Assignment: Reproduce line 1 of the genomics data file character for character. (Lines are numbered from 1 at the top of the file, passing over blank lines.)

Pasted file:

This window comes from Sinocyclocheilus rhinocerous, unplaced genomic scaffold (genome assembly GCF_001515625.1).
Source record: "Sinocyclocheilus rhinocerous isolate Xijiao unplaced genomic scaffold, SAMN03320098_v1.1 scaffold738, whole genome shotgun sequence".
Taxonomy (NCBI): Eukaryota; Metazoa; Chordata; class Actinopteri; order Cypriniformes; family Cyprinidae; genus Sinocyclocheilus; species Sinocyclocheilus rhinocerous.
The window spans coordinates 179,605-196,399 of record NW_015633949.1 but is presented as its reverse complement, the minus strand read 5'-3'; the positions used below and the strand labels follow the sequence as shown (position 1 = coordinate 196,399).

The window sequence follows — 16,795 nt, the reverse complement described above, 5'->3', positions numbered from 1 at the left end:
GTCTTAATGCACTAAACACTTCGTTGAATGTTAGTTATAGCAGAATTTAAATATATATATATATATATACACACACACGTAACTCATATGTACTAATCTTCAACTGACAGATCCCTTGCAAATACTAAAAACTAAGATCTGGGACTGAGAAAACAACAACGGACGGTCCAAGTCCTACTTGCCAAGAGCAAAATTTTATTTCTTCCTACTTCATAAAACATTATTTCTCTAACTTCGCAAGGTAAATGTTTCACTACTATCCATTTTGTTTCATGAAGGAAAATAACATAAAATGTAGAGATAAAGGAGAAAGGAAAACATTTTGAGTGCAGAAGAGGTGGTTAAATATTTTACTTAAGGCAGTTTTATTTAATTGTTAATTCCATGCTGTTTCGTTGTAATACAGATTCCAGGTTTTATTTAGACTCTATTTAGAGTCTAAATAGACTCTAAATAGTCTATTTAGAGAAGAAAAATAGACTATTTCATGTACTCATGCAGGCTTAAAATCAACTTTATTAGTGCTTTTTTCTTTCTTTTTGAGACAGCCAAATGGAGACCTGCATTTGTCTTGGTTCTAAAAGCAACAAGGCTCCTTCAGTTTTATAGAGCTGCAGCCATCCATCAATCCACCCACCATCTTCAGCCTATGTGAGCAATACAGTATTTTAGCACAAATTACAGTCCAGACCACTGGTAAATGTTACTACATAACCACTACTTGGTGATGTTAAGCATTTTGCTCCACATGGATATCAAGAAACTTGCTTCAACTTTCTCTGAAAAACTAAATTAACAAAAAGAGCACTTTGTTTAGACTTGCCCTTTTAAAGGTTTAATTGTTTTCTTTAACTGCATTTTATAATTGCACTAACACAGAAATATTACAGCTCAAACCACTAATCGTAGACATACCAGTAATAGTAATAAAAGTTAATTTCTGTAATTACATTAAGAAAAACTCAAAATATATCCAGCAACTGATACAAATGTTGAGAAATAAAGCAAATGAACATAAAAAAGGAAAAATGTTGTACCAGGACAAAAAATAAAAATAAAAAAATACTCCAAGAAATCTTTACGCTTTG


This window comes from Sinocyclocheilus rhinocerous, unplaced genomic scaffold (genome assembly GCF_001515625.1).